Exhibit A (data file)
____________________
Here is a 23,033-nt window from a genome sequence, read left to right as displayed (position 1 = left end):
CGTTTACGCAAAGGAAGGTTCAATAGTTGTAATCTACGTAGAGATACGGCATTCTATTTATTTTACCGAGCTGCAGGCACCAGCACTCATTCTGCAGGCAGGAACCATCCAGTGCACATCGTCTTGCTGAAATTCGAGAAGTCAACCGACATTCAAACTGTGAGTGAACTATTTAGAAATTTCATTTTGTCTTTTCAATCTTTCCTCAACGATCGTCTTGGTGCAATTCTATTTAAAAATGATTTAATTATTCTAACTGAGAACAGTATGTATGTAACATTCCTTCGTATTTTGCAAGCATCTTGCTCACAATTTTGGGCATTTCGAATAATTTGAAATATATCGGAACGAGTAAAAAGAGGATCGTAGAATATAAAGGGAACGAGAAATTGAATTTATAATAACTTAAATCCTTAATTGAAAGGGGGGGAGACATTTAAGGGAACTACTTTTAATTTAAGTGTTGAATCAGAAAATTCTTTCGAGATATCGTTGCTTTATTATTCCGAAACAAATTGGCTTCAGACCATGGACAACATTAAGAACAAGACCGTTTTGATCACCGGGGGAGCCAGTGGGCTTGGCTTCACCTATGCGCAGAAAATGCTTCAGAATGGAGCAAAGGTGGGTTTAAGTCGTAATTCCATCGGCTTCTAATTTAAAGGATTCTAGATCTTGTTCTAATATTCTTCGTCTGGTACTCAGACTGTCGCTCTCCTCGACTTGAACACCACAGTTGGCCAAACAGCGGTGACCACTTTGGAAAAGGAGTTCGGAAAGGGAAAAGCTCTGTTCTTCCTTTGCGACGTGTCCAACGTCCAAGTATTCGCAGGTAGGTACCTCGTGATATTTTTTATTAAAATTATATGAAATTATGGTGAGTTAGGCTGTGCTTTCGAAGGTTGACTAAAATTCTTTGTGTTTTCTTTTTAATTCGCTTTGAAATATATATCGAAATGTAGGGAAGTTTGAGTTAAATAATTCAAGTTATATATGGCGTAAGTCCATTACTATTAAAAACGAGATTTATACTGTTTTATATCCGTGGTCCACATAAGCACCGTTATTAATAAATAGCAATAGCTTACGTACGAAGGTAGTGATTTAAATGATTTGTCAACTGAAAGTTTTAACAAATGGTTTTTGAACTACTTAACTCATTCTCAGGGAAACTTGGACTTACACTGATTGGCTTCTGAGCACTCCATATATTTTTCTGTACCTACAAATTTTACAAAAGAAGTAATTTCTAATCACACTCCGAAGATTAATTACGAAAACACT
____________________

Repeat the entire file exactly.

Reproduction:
Here is a 23,033-nt window from a genome sequence, read left to right as displayed (position 1 = left end):
CGTTTACGCAAAGGAAGGTTCAATAGTTGTAATCTACGTAGAGATACGGCATTCTATTTATTTTACCGAGCTGCAGGCACCAGCACTCATTCTGCAGGCAGGAACCATCCAGTGCACATCGTCTTGCTGAAATTCGAGAAGTCAACCGACATTCAAACTGTGAGTGAACTATTTAGAAATTTCATTTTGTCTTTTCAATCTTTCCTCAACGATCGTCTTGGTGCAATTCTATTTAAAAATGATTTAATTATTCTAACTGAGAACAGTATGTATGTAACATTCCTTCGTATTTTGCAAGCATCTTGCTCACAATTTTGGGCATTTCGAATAATTTGAAATATATCGGAACGAGTAAAAAGAGGATCGTAGAATATAAAGGGAACGAGAAATTGAATTTATAATAACTTAAATCCTTAATTGAAAGGGGGGGAGACATTTAAGGGAACTACTTTTAATTTAAGTGTTGAATCAGAAAATTCTTTCGAGATATCGTTGCTTTATTATTCCGAAACAAATTGGCTTCAGACCATGGACAACATTAAGAACAAGACCGTTTTGATCACCGGGGGAGCCAGTGGGCTTGGCTTCACCTATGCGCAGAAAATGCTTCAGAATGGAGCAAAGGTGGGTTTAAGTCGTAATTCCATCGGCTTCTAATTTAAAGGATTCTAGATCTTGTTCTAATATTCTTCGTCTGGTACTCAGACTGTCGCTCTCCTCGACTTGAACACCACAGTTGGCCAAACAGCGGTGACCACTTTGGAAAAGGAGTTCGGAAAGGGAAAAGCTCTGTTCTTCCTTTGCGACGTGTCCAACGTCCAAGTATTCGCAGGTAGGTACCTCGTGATATTTTTTATTAAAATTATATGAAATTATGGTGAGTTAGGCTGTGCTTTCGAAGGTTGACTAAAATTCTTTGTGTTTTCTTTTTAATTCGCTTTGAAATATATATCGAAATGTAGGGAAGTTTGAGTTAAATAATTCAAGTTATATATGGCGTAAGTCCATTACTATTAAAAACGAGATTTATACTGTTTTATATCCGTGGTCCACATAAGCACCGTTATTAATAAATAGCAATAGCTTACGTACGAAGGTAGTGATTTAAATGATTTGTCAACTGAAAGTTTTAACAAATGGTTTTTGAACTACTTAACTCATTCTCAGGGAAACTTGGACTTACACTGATTGGCTTCTGAGCACTCCATATATTTTTCTGTACCTACAAATTTTACAAAAGAAGTAATTTCTAATCACACTCCGAAGATTAATTACGAAAACACT